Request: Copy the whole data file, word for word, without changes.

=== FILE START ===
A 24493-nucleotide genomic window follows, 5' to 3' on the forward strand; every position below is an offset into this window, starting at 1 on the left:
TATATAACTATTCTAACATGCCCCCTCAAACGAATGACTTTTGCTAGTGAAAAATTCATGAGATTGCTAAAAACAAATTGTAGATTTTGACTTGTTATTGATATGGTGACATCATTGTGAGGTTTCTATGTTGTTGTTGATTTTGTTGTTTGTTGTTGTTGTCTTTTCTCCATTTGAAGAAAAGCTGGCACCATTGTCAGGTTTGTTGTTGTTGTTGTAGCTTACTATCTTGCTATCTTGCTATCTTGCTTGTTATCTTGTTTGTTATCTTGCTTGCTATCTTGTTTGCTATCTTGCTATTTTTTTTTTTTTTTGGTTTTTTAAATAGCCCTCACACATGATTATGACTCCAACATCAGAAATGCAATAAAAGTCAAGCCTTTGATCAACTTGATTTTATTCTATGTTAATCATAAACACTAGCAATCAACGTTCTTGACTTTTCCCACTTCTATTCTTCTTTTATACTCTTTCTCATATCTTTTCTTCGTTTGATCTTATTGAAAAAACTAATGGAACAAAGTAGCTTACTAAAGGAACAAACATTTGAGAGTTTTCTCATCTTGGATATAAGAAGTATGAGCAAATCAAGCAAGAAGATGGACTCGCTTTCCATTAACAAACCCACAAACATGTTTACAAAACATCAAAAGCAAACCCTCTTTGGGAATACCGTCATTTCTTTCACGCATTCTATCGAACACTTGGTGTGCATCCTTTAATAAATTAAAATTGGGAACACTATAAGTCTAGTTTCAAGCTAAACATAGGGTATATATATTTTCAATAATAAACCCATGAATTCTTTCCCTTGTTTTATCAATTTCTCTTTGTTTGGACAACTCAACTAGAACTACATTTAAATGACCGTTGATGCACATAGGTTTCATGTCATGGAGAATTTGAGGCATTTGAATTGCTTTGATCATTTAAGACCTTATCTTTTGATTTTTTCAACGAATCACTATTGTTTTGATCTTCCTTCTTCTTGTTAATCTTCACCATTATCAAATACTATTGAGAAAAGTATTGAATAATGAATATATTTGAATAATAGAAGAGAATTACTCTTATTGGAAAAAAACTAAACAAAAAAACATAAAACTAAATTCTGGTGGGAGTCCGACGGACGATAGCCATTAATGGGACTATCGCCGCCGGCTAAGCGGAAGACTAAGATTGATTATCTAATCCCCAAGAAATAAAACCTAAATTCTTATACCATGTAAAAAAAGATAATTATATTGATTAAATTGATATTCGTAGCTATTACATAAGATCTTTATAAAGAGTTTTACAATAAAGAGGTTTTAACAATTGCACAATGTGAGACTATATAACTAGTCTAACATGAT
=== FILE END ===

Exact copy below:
A 24493-nucleotide genomic window follows, 5' to 3' on the forward strand; every position below is an offset into this window, starting at 1 on the left:
TATATAACTATTCTAACATGCCCCCTCAAACGAATGACTTTTGCTAGTGAAAAATTCATGAGATTGCTAAAAACAAATTGTAGATTTTGACTTGTTATTGATATGGTGACATCATTGTGAGGTTTCTATGTTGTTGTTGATTTTGTTGTTTGTTGTTGTTGTCTTTTCTCCATTTGAAGAAAAGCTGGCACCATTGTCAGGTTTGTTGTTGTTGTTGTAGCTTACTATCTTGCTATCTTGCTATCTTGCTTGTTATCTTGTTTGTTATCTTGCTTGCTATCTTGTTTGCTATCTTGCTATTTTTTTTTTTTTTTGGTTTTTTAAATAGCCCTCACACATGATTATGACTCCAACATCAGAAATGCAATAAAAGTCAAGCCTTTGATCAACTTGATTTTATTCTATGTTAATCATAAACACTAGCAATCAACGTTCTTGACTTTTCCCACTTCTATTCTTCTTTTATACTCTTTCTCATATCTTTTCTTCGTTTGATCTTATTGAAAAAACTAATGGAACAAAGTAGCTTACTAAAGGAACAAACATTTGAGAGTTTTCTCATCTTGGATATAAGAAGTATGAGCAAATCAAGCAAGAAGATGGACTCGCTTTCCATTAACAAACCCACAAACATGTTTACAAAACATCAAAAGCAAACCCTCTTTGGGAATACCGTCATTTCTTTCACGCATTCTATCGAACACTTGGTGTGCATCCTTTAATAAATTAAAATTGGGAACACTATAAGTCTAGTTTCAAGCTAAACATAGGGTATATATATTTTCAATAATAAACCCATGAATTCTTTCCCTTGTTTTATCAATTTCTCTTTGTTTGGACAACTCAACTAGAACTACATTTAAATGACCGTTGATGCACATAGGTTTCATGTCATGGAGAATTTGAGGCATTTGAATTGCTTTGATCATTTAAGACCTTATCTTTTGATTTTTTCAACGAATCACTATTGTTTTGATCTTCCTTCTTCTTGTTAATCTTCACCATTATCAAATACTATTGAGAAAAGTATTGAATAATGAATATATTTGAATAATAGAAGAGAATTACTCTTATTGGAAAAAAACTAAACAAAAAAACATAAAACTAAATTCTGGTGGGAGTCCGACGGACGATAGCCATTAATGGGACTATCGCCGCCGGCTAAGCGGAAGACTAAGATTGATTATCTAATCCCCAAGAAATAAAACCTAAATTCTTATACCATGTAAAAAAAGATAATTATATTGATTAAATTGATATTCGTAGCTATTACATAAGATCTTTATAAAGAGTTTTACAATAAAGAGGTTTTAACAATTGCACAATGTGAGACTATATAACTAGTCTAACATGAT